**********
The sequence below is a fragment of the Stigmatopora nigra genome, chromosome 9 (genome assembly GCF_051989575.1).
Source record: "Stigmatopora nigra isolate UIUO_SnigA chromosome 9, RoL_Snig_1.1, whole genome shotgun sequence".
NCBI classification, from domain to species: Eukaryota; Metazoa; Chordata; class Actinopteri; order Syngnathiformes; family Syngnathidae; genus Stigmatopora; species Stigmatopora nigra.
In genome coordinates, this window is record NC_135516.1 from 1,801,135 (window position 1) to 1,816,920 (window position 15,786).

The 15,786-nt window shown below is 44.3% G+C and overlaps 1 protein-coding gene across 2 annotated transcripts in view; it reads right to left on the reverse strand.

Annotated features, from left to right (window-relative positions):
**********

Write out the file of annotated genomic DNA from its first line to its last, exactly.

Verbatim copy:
The sequence below is a fragment of the Stigmatopora nigra genome, chromosome 9 (genome assembly GCF_051989575.1).
Source record: "Stigmatopora nigra isolate UIUO_SnigA chromosome 9, RoL_Snig_1.1, whole genome shotgun sequence".
NCBI classification, from domain to species: Eukaryota; Metazoa; Chordata; class Actinopteri; order Syngnathiformes; family Syngnathidae; genus Stigmatopora; species Stigmatopora nigra.
In genome coordinates, this window is record NC_135516.1 from 1,801,135 (window position 1) to 1,816,920 (window position 15,786).

The 15,786-nt window shown below is 44.3% G+C and overlaps 1 protein-coding gene across 2 annotated transcripts in view; it reads right to left on the reverse strand.

Annotated features, from left to right (window-relative positions):